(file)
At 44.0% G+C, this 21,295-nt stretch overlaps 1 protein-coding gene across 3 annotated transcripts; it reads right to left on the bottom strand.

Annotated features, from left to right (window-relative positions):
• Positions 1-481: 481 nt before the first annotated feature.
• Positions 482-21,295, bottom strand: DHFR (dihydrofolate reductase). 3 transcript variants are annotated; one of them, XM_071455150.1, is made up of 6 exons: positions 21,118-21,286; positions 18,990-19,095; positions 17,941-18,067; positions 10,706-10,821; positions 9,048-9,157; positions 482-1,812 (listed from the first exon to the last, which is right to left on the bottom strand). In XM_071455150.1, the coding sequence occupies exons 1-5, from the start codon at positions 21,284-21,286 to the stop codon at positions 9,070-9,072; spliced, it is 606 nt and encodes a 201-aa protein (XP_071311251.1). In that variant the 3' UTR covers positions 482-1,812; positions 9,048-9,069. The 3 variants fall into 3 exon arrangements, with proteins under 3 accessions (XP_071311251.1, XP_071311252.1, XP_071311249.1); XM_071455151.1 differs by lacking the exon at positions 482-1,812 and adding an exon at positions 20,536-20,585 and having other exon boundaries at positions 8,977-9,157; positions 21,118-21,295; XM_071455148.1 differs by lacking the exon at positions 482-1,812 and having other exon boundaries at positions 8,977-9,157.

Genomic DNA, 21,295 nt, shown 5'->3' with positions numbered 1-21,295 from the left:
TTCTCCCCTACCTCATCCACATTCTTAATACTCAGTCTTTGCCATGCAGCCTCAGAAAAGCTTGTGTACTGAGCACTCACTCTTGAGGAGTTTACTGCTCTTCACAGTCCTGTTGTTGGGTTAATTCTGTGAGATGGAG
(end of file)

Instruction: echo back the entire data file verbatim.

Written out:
At 44.0% G+C, this 21,295-nt stretch overlaps 1 protein-coding gene across 3 annotated transcripts; it reads right to left on the bottom strand.

Annotated features, from left to right (window-relative positions):
• Positions 1-481: 481 nt before the first annotated feature.
• Positions 482-21,295, bottom strand: DHFR (dihydrofolate reductase). 3 transcript variants are annotated; one of them, XM_071455150.1, is made up of 6 exons: positions 21,118-21,286; positions 18,990-19,095; positions 17,941-18,067; positions 10,706-10,821; positions 9,048-9,157; positions 482-1,812 (listed from the first exon to the last, which is right to left on the bottom strand). In XM_071455150.1, the coding sequence occupies exons 1-5, from the start codon at positions 21,284-21,286 to the stop codon at positions 9,070-9,072; spliced, it is 606 nt and encodes a 201-aa protein (XP_071311251.1). In that variant the 3' UTR covers positions 482-1,812; positions 9,048-9,069. The 3 variants fall into 3 exon arrangements, with proteins under 3 accessions (XP_071311251.1, XP_071311252.1, XP_071311249.1); XM_071455151.1 differs by lacking the exon at positions 482-1,812 and adding an exon at positions 20,536-20,585 and having other exon boundaries at positions 8,977-9,157; positions 21,118-21,295; XM_071455148.1 differs by lacking the exon at positions 482-1,812 and having other exon boundaries at positions 8,977-9,157.

Genomic DNA, 21,295 nt, shown 5'->3' with positions numbered 1-21,295 from the left:
TTCTCCCCTACCTCATCCACATTCTTAATACTCAGTCTTTGCCATGCAGCCTCAGAAAAGCTTGTGTACTGAGCACTCACTCTTGAGGAGTTTACTGCTCTTCACAGTCCTGTTGTTGGGTTAATTCTGTGAGATGGAG